Is It Really That Great? Really?
Original Release Date: 1977
Allmusic Rating: 5 Stars (Perfect)
Pitchfork Rating: 10/10
Amazon Average Rating: 4.5/5 (175 ratings)
Is it perfect? Why, yes I believe it is, but I didn’t arrive at this glowing assessment overnight. It’s taken decades for me to ‘get’ this album. Verlaine’s yelpy croon, his (seemingly) spastic guitar playing, the home made photocopied album cover, the endless and universal praise for this album, their weird ties with the CBGB crowd (outsiders to the outsiders, they say), all seemed very suspicious to me. Too artsy-fartsy, know what I mean? But one day a few years ago I thought I’d take a chance and purchased the remastered and expanded edition, the one with the complete Johnny Jewel on it. I listened to it once and back on the shelf it went. For about a year. Then I tried listening to it on headphones, and that’s when the real genius of this band, and this album in particular, really kicked in for me. It was one of those moments of clarity where everything suddenly made perfect sense. That ‘spastic’ guitar sound, coupled with Richard Lloyd’s metronomic rhythm guitar licks seemed like perfect symmetry, almost mathematical in the way they played off each others style. This, I thought, is a punk JAM band! I mean, what other similar artists from that era wrote songs that exceeded 10 minutes? The songs are all ace as well: Friction and the title track top the lot, but every other song, especially Prove it and Torn Curtain, are really, really, REALLY great songs. Plus, these guys were no stiffs. Their music had a very groovy element about it, and the album swings, man. The rhythm section is as tight as any you’ll ever hear, and loose enough to let the guitars keep their center stage position. The production is old school righteous, with each instrument given enough room to be heard. Most modern production, to my ears anyway, seems to just blend everything in together, something that started back in the mid to late ‘80’s if I am not mistaken, so it’s refreshing to be able to actually hear the base and drums clear as a bell on the title track, fer instance.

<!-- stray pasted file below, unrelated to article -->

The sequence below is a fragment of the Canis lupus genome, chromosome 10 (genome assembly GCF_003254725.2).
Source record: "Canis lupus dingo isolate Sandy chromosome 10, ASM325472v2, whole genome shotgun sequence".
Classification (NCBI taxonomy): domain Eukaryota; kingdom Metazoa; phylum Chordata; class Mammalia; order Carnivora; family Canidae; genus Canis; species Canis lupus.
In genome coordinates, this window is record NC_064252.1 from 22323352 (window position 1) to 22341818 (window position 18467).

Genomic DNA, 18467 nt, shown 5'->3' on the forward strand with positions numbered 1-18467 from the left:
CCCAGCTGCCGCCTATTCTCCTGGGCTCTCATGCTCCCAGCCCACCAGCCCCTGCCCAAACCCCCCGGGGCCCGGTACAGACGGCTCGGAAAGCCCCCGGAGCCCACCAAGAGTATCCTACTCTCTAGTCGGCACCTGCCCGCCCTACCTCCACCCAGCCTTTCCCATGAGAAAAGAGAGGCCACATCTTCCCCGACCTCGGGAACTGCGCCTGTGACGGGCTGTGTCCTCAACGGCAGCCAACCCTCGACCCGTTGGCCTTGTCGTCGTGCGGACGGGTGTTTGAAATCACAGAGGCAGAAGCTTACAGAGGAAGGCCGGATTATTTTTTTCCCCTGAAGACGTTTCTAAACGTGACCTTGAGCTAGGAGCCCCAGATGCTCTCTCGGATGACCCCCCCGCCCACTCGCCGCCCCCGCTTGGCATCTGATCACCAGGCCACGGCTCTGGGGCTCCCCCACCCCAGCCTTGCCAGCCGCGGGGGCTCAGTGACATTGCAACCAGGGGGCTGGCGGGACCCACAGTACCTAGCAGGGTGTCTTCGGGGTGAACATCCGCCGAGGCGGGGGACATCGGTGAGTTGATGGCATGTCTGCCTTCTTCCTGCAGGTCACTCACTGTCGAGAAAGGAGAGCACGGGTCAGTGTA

This is a great album, so if you’re like me and are waiting for the perfect opportunity to hear this album, now’s the time to do so. Fear not. It is worth it’s perfect 10.